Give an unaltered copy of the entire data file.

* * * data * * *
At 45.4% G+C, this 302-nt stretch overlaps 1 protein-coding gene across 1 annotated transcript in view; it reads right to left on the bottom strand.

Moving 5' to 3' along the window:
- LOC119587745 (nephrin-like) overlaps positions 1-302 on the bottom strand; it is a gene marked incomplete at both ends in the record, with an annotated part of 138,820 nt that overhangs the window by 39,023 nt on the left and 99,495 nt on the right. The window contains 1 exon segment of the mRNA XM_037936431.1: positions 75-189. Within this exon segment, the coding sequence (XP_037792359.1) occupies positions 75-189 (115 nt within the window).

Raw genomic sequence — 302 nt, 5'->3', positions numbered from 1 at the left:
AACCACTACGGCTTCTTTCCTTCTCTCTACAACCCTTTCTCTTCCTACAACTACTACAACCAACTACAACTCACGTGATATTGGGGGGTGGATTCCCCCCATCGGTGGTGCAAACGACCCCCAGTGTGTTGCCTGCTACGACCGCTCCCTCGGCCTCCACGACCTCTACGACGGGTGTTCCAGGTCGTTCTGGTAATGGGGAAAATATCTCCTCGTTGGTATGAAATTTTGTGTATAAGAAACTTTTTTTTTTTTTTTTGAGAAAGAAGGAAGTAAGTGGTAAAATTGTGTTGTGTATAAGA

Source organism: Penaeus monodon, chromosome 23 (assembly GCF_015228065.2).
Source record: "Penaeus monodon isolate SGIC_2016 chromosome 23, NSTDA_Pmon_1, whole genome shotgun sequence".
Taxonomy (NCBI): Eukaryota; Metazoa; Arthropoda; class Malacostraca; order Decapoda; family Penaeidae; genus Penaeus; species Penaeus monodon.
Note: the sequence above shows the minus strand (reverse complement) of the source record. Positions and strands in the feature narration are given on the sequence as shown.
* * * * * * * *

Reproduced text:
At 45.4% G+C, this 302-nt stretch overlaps 1 protein-coding gene across 1 annotated transcript in view; it reads right to left on the bottom strand.

Moving 5' to 3' along the window:
- LOC119587745 (nephrin-like) overlaps positions 1-302 on the bottom strand; it is a gene marked incomplete at both ends in the record, with an annotated part of 138,820 nt that overhangs the window by 39,023 nt on the left and 99,495 nt on the right. The window contains 1 exon segment of the mRNA XM_037936431.1: positions 75-189. Within this exon segment, the coding sequence (XP_037792359.1) occupies positions 75-189 (115 nt within the window).

Raw genomic sequence — 302 nt, 5'->3', positions numbered from 1 at the left:
AACCACTACGGCTTCTTTCCTTCTCTCTACAACCCTTTCTCTTCCTACAACTACTACAACCAACTACAACTCACGTGATATTGGGGGGTGGATTCCCCCCATCGGTGGTGCAAACGACCCCCAGTGTGTTGCCTGCTACGACCGCTCCCTCGGCCTCCACGACCTCTACGACGGGTGTTCCAGGTCGTTCTGGTAATGGGGAAAATATCTCCTCGTTGGTATGAAATTTTGTGTATAAGAAACTTTTTTTTTTTTTTTTGAGAAAGAAGGAAGTAAGTGGTAAAATTGTGTTGTGTATAAGA

Source organism: Penaeus monodon, chromosome 23 (assembly GCF_015228065.2).
Source record: "Penaeus monodon isolate SGIC_2016 chromosome 23, NSTDA_Pmon_1, whole genome shotgun sequence".
Taxonomy (NCBI): Eukaryota; Metazoa; Arthropoda; class Malacostraca; order Decapoda; family Penaeidae; genus Penaeus; species Penaeus monodon.
Note: the sequence above shows the minus strand (reverse complement) of the source record. Positions and strands in the feature narration are given on the sequence as shown.